The case of Prison Island alerts us to the impact of the global movement of people in the period of high imperialism upon local circumstances.  The 1890s was a period of growing official control by the British over Zanzibar and its people, legal systems and infrastructure.  Local concerns about the welfare of prisoners in the inhumane conditions in the prison were superseded by wider imperial priorities.  As one set of people was moved from India to East Africa, potentially carrying lethal diseases, another group languished in the Zanzibar fort.

Further Reading

Clare Anderson, Subaltern Lives: Biographies of colonialism in the Indian Ocean World, 1790-1920 (Cambridge: Cambridge University Press, 2012).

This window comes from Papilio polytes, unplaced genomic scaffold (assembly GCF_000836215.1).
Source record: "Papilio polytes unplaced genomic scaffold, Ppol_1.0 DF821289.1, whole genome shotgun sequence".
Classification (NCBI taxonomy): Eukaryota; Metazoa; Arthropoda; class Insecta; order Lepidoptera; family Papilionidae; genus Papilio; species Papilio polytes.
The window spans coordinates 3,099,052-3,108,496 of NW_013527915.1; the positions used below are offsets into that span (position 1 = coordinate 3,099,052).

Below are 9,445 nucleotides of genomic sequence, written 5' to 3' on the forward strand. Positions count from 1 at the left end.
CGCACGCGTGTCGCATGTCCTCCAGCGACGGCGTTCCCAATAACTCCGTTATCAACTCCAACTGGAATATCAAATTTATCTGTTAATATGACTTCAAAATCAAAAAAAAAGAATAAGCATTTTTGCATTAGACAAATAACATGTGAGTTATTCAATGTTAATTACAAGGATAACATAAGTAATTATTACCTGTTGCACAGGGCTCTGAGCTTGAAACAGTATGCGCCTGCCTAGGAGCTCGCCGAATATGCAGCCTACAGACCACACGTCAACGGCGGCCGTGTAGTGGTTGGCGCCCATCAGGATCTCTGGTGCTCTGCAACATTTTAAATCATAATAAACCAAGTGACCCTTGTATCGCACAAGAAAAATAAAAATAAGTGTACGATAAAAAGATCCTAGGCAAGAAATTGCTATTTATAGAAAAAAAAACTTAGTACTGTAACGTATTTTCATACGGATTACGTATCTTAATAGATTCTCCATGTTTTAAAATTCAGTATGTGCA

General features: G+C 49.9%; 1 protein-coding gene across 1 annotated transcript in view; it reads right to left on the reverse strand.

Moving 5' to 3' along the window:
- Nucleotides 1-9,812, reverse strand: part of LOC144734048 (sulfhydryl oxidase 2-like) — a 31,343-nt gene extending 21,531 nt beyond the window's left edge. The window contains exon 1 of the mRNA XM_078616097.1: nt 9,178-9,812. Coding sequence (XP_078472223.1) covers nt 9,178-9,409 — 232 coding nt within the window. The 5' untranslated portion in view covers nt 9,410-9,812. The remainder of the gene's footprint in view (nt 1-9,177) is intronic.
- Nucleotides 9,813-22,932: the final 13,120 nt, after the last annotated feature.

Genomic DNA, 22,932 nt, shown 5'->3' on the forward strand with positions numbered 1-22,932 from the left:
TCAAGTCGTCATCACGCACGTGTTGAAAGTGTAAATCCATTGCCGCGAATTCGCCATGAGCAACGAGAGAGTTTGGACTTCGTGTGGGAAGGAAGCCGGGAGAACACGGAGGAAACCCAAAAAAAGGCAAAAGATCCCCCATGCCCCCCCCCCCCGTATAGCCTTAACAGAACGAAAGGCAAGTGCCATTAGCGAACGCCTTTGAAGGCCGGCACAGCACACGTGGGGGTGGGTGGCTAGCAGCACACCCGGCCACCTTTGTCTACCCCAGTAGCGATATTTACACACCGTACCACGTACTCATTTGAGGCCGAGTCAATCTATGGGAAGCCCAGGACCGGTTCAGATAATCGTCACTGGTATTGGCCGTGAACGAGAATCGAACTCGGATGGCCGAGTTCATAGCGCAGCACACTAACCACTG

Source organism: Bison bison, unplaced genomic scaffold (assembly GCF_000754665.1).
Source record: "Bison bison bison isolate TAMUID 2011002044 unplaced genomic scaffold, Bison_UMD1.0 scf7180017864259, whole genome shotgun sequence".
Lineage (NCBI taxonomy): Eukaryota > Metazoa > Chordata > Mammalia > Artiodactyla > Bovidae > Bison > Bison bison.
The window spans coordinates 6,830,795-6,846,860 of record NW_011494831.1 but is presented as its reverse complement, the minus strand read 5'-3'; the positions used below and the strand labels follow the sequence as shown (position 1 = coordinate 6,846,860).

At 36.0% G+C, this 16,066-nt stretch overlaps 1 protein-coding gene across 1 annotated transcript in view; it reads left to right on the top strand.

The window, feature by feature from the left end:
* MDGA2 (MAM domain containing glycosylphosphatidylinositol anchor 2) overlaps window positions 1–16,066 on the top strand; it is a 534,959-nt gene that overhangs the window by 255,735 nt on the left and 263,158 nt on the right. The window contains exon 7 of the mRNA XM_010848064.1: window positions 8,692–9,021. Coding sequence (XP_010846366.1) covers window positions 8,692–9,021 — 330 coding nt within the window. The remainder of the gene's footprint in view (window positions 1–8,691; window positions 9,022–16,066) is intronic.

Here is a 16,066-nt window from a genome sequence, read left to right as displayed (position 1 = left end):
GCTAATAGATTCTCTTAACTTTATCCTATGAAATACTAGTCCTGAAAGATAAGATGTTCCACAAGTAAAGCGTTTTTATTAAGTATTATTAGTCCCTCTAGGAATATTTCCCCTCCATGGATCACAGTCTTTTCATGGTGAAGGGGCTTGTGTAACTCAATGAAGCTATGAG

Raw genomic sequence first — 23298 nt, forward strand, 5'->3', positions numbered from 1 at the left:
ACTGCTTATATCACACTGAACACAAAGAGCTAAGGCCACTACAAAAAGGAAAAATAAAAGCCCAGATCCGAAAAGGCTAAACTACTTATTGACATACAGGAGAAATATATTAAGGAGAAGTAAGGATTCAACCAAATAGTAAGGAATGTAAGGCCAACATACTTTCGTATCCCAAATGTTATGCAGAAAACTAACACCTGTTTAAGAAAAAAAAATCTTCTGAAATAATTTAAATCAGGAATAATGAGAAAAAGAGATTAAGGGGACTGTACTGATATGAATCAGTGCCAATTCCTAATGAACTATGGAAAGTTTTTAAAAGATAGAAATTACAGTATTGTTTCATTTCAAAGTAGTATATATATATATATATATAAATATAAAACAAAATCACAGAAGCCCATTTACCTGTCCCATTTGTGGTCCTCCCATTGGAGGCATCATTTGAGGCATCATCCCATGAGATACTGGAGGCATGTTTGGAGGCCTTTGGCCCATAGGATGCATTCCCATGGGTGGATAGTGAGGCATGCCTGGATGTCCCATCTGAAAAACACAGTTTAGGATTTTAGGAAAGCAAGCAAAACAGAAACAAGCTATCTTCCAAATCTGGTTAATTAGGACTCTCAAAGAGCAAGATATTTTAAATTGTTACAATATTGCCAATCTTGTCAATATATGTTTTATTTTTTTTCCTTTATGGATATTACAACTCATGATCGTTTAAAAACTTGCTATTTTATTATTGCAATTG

Amina Ameir Issa, “‘From Stinkibar to Zanzibar’: Disease, medicine and public health in colonial urban Zanzibar, 1870-1963,” University of KwaZulu-Natal (2009).

Lindsay Doulton, “Anti-Slavery and the Royal Navy in the Indian Ocean, 1860-90” (Ph.D. thesis, University of Hull, 2010).

Erik Gilbert, Dhows and the Colonial Economy in Zanzibar: 1860-1970 (Oxford: James Currey: 2004).

Jonathon Glassman, War of Words, War of Stones: Racial thought and violence in colonial Zanzibar (Bloomington IN: Indiana University Press, 2011).

Abdul Sheriff, Slaves, Spices and Ivory in Zanzibar: Integration of an East African commercial empire into the world economy, 1770-1873 (London: James Currey, 1987).

 Primary Sources for Further Study

Zanzibar National Archives

The National Archives (